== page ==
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I just got off the phone to Asda.  I have paid £24 for a three-month delivery pass, and every single delivery has had something missing (so I have to go to another shop, which I then may as well have gone to in the first place), or is late.  Or both.

They can’t refund the pass apparently. I told them they can do what they want – they are making up their own rules.  Yes, actually mate, you can!  I make up my own rules too (can I have chocolate tonight?  I promised myself no, but actually, YES I CAN as I am in charge)!  Peasy.

Anyway, in a super-score of serendipity, I have secured a free Abel and Cole fruit and veggie box, so all is not lost (to be fair Asda have given me a £5 voucher, although that’s probably not far off what the phone call has just cost me).

A new supermarket is opening up near my daughter’s proposed school site.  There has been all sorts of kerfuffle about the proposed school. In a ‘children might use the nearby park’ kinda outrage.  The residents have been extremely worried by the parking too.  Hove Park is an expensive area.  The houses are big.  The park is beautiful and spacious, and very well looked after with excellent facilities.  The new supermarket goes in where an older one is closing, so there is already parking.  It will nonetheless mean a very significant increase in traffic in the area.  Something the local residents were appalled at when the planning application for the school went in.  The old supermarket was a (not very well used) Co-op.  The new one is Waitrose.  Take from this what you will.

People love ‘their’ supermarkets.  They have incredible brand loyalty.  I have a friend who regularly updates his Facebook page with details of his Tesco runs and is adoring the new scan and shop at his local branch.  Where cost is not an issue, people can get very sniffy about the particular brands they will have and I can totally understand why.  Often more money equals less time, and more reliance on packaged or prepared food and then I agree, in an ideal world, go for the best quality you can afford.  In fact, this is probably true of all shopping.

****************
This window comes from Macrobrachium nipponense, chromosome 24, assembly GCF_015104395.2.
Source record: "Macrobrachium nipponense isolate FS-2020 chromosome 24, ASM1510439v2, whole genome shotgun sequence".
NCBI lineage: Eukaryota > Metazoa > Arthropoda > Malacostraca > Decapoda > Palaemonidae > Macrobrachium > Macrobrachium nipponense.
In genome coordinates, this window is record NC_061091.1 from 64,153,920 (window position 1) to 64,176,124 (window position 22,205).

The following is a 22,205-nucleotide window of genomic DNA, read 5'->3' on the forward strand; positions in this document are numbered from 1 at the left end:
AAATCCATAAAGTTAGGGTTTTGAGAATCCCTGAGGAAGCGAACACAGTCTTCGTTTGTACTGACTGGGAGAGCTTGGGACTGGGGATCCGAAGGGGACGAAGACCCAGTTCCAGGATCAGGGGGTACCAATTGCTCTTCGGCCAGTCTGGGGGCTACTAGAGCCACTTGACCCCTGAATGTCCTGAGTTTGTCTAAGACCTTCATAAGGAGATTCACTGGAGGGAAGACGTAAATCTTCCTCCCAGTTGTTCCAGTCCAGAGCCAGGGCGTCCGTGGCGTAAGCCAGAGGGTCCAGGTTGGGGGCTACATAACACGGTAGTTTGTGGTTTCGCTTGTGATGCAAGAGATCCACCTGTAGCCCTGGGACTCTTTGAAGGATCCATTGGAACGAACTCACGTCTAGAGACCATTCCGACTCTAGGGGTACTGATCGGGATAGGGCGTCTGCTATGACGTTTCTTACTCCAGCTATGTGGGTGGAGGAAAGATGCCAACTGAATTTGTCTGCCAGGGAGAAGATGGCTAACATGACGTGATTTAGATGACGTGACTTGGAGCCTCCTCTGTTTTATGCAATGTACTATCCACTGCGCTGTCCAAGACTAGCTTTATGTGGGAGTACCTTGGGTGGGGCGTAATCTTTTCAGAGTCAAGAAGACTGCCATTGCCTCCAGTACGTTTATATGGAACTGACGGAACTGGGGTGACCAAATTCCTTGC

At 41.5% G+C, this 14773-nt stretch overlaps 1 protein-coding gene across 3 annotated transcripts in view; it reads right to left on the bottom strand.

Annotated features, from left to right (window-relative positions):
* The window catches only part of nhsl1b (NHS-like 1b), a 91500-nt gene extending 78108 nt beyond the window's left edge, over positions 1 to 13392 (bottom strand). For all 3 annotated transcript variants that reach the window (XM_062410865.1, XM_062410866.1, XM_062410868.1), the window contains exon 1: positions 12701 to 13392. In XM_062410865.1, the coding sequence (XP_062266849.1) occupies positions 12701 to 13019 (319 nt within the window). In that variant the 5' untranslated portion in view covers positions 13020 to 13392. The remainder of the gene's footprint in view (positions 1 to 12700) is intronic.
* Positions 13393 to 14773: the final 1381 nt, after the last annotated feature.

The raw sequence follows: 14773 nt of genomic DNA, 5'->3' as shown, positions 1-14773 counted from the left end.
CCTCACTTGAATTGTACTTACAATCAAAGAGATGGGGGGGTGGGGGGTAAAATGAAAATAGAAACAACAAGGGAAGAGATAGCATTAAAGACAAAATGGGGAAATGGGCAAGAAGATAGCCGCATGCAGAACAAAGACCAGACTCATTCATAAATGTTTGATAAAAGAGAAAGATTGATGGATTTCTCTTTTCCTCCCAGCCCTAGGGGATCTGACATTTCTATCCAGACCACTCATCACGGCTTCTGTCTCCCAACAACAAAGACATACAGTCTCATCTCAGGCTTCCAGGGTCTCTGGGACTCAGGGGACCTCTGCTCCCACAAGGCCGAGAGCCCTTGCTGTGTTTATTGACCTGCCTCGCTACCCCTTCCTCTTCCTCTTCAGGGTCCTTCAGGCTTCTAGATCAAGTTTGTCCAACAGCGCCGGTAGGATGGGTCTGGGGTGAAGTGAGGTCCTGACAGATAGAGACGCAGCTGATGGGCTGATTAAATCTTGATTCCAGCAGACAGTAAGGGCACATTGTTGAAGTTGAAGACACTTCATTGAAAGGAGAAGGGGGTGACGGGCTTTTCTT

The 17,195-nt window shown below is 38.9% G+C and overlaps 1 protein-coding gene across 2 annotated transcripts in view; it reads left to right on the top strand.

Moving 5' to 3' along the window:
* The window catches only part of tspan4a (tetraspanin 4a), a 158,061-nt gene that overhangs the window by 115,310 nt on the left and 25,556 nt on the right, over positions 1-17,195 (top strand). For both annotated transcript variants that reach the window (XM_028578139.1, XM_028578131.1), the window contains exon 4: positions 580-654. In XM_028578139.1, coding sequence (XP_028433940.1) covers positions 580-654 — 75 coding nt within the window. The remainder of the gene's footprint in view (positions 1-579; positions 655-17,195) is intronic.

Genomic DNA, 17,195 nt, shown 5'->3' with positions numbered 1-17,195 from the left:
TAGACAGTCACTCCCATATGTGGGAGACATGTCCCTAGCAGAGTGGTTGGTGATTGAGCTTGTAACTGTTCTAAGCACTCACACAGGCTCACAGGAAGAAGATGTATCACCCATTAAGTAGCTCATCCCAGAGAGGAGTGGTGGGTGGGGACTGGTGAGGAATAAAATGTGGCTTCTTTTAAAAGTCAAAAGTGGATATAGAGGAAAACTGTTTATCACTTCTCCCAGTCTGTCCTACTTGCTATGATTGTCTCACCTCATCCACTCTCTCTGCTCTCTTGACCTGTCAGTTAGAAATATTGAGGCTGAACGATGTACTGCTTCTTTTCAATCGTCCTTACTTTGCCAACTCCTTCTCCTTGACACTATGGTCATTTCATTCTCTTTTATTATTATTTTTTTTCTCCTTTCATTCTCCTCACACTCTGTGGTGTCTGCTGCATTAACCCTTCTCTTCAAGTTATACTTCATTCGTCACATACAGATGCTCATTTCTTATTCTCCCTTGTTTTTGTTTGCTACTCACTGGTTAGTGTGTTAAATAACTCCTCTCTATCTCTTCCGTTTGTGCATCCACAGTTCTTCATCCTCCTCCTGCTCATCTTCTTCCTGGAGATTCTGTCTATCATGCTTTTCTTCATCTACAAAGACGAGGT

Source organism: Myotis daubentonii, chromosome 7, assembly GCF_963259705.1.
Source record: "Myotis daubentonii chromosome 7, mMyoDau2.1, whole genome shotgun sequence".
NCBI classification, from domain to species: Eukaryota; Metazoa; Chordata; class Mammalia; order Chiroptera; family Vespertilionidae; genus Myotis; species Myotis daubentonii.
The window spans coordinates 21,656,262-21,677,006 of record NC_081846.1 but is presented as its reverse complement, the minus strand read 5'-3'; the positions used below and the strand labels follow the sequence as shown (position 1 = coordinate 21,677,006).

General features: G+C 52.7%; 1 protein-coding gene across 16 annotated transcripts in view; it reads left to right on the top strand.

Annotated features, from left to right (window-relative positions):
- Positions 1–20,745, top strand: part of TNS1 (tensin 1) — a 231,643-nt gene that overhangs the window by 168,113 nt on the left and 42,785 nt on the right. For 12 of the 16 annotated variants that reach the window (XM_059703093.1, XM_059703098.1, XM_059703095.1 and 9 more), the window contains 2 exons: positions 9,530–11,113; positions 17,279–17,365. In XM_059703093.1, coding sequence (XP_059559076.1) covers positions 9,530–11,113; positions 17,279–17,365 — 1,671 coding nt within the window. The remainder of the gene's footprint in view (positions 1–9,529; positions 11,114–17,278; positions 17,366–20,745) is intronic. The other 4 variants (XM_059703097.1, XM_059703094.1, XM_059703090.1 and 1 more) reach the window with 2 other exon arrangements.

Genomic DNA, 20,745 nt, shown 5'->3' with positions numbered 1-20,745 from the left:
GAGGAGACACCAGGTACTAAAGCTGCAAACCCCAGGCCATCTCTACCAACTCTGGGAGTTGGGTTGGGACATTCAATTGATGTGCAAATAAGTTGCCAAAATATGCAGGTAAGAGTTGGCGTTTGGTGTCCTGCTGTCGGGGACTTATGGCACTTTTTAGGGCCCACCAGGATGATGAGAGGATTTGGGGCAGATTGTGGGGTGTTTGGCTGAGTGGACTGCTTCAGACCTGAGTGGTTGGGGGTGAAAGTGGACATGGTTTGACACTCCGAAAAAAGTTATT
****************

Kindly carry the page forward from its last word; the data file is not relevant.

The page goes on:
But there’s the rub.  What can we all afford?

I’m reckoning (from an extremely unscientific bit of Facebook research conducted last night), that the average local (to me) family of four is spending between £80 to £120 per week on food shopping.  That’s hugely above the published National Average.  And some are spending much, much more.  So lets say £5200 per year on food shopping with your chosen supermarket.  And nearly everyone uses them.

I have been flirting with following in the footsteps of the wonderful Zoe at Eco Thrifty Living who has given up supermarket shopping entirely for 11 months.  I’m going to start gently though.  I’ve still got that blinking 3 month pass to use at ASDA!  So I will use that for the cheap, bulky stuff until it runs out.

We have some wonderful independent shops here in Portslade, and I am going to plough some of my £5200 into them. (Natch I make up the rules though, so if you see me in Waitrose next week, no guilts, okay)?